Dave, one of my online chessplaying buddies, asked me this question (edited for appropriateness):
Now this speeding up of the expansion of the universe: Do I understand correctly that one of the theories to explain why relates to “dark matter”?
In real simple terms, what in the dark blue blazes is dark matter, and why and how (and I think the “how” is what keeps you boys up late at night) does it cause this increase in speed?
So Dave gives me the opportunity to, first off, make the distinction between dark matter and dark energy.
Dark matter is, quite simply, matter that doesn’t emit light. (Were you expecting a better answer from someone with a Ph.D. in astrophysics?) Seriously, though, it turns out that, as best as we can tell, Suns, stars, and the nuclei of galaxies, the brightest things we know of in the universe, only account for about 2% of matter. The other 98%? Some of it, as far as we know, is normal matter, like protons, neutrons, and electrons, but is just lying around in gas clouds, planet-sized (or smaller) objects, dust grains, or other things that don’t give off light. But most of that matter *isn’t* made up of protons, neutrons, electrons, or any other type of normal matter. But we know it exists, as I’ve already discussed here. I promise I’ll tell you more about in the coming months, as it’s the most important thing I’m researching right now.
Dark energy, on the other hand, is a name we give to the fact that, in addition to all of this unseen mass in the universe, the expansion rate isn’t doing what we’d expect. The way the universe expands is pretty simple, actually; it’s just like a balloon. You can imagine that the matter lives on the surface of a balloon, and from the big bang, this initially very small balloon starts expanding very rapidly. We measure this expansion rate in kilometers/second/Megaparsec (abbreviated Mpc), and it turns out to be about 70 km/s/Mpc today. A Megaparsec is about 3 million light years, and so an object about 1 Megaparsec away should move away from us at 70 km/s, one 10 Megaparsecs distant expands from us at 700 km/s, etc. Now, based on the amount of matter in the universe and how quickly the initial expansion speed is, three things can happen:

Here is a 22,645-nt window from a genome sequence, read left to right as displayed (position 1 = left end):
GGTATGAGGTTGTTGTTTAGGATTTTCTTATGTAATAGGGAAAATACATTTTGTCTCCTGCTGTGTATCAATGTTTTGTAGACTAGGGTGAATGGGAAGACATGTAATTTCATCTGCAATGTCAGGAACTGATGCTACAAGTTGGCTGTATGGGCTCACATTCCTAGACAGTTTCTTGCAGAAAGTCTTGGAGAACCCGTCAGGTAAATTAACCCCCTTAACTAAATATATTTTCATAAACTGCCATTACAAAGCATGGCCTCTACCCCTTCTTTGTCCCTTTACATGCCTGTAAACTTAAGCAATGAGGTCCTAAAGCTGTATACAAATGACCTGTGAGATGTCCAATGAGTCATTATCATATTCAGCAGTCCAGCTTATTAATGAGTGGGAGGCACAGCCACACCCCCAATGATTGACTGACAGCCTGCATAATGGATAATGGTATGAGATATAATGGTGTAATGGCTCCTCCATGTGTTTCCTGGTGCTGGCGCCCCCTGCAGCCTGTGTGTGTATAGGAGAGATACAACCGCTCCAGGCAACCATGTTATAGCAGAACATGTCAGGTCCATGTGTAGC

- There’s so much matter in the universe that gravity’s going to win. The balloon will keep expanding, but gravity’s eventually going to slow the expansion rate down enough that the balloon will reach a maximum size and recollapse. This is called the big crunch.
- There isn’t enough matter in the universe to cause a recollapse, and the balloon will keep expanding forever and ever, slowing down some, but with everything in it becoming more diffuse and cold. This leads to a fate known as a heat death of the universe.
- There is some “Goldilocks” case in between the first two, where there is just enough matter to balance out the expansion rate, which will asymptote to zero (approaches zero, but never reaches it). This will also lead to a heat death, but only after a very long time.
For a long time, scientists only really thought about the first two cases, and assumed that the third wasn’t even a possibility; any approximate equality that we saw was a reflection only of our inability to measure the expansion rate and/or the density of the universe accurately enough.
But now we do have very good measurements of the expansion rate and the matter density of the universe, and things are more bizarre than ever. It looks like, for the first few billion years of the universe, it was doing the Goldilocks thing, where the expansion rate and the matter density balance each other perfectly. All of a sudden, though, the expansion rate stops dropping towards zero! In fact, based on our current knowledge, the expansion rate of the universe will never drop below about 60 km/s/Mpc!
What this means is that the objects that are expanding away from us now, and hence getting further away, will be expanding away from us *even faster* in the future. That’s why people sometimes call this an “accelerated” expansion. So here’s the million-dollar question: what causes this accelerated expansion? Sadly, we have no idea. So in the meantime, we give it a name, and call it dark energy. I even wrote a paper on one thing that definitely doesn’t cause it, but as for what does cause it, nobody knows. You figure it out and prove it, and I’ll guarantee you’re a shoo-in to win a nobel prize.